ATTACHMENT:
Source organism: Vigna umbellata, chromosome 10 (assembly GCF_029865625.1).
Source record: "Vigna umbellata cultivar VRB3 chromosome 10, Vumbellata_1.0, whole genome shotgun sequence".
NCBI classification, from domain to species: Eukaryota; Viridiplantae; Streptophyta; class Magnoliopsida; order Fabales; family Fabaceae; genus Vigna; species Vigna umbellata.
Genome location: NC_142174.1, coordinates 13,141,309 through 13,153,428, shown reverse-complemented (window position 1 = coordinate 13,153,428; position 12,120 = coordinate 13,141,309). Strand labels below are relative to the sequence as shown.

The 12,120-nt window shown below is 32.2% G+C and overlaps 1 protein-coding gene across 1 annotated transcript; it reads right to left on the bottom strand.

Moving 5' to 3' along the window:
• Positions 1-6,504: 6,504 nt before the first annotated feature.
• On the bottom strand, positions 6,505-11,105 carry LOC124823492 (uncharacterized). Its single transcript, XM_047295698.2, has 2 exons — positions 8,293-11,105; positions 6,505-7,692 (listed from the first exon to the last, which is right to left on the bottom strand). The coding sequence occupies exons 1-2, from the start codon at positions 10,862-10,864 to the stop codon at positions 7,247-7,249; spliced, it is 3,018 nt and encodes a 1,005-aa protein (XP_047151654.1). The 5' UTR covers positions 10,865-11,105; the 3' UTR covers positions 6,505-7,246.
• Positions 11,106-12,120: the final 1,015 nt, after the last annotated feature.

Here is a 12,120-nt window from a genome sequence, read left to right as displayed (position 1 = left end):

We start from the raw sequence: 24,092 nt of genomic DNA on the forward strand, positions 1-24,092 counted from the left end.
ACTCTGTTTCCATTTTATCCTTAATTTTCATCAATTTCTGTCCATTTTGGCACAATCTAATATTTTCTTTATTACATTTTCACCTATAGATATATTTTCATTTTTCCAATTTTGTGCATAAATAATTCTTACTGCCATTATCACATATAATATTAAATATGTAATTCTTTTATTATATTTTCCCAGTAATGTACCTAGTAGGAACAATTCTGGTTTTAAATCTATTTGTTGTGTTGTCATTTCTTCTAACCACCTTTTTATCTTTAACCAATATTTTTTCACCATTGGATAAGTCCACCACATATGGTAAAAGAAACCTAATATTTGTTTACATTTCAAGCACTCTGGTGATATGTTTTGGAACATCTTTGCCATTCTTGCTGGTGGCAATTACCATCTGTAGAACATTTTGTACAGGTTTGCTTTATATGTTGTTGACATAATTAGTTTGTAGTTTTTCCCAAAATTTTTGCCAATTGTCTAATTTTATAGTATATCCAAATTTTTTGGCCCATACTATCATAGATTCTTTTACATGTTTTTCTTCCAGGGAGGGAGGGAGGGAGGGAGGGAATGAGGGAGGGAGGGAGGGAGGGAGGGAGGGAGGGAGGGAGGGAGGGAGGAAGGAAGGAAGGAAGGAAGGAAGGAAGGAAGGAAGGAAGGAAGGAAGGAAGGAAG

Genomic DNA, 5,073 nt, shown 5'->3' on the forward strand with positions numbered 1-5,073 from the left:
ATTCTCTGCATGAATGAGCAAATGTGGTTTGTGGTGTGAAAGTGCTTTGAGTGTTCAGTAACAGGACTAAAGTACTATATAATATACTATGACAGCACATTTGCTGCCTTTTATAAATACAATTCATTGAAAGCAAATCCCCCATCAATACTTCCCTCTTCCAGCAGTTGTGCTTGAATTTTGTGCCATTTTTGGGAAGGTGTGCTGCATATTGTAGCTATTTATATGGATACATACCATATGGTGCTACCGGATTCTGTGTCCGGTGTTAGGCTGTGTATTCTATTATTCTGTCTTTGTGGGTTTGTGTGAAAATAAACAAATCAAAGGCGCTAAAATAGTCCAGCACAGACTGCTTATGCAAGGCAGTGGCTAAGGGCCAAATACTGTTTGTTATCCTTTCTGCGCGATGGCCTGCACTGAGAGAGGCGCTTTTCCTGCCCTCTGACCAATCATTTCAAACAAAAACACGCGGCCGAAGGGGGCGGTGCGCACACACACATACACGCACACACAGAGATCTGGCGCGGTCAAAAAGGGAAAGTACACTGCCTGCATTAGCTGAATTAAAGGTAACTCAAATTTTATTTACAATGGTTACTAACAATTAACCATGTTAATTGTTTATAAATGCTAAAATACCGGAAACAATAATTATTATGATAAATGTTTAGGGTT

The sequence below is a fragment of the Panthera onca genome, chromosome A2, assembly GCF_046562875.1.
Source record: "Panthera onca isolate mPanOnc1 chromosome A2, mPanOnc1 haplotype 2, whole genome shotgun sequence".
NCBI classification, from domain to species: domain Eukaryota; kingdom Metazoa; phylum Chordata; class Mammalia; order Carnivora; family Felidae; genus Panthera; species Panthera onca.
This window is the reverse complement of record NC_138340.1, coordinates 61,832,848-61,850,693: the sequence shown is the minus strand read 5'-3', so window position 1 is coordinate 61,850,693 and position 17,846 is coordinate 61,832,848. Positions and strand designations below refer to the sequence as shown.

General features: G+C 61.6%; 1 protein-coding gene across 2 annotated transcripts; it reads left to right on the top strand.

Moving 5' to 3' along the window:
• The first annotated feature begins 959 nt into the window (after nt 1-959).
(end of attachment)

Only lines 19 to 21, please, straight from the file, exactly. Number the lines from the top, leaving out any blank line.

General features: G+C 61.6%; 1 protein-coding gene across 2 annotated transcripts; it reads left to right on the top strand.

Moving 5' to 3' along the window:
• The first annotated feature begins 959 nt into the window (after nt 1-959).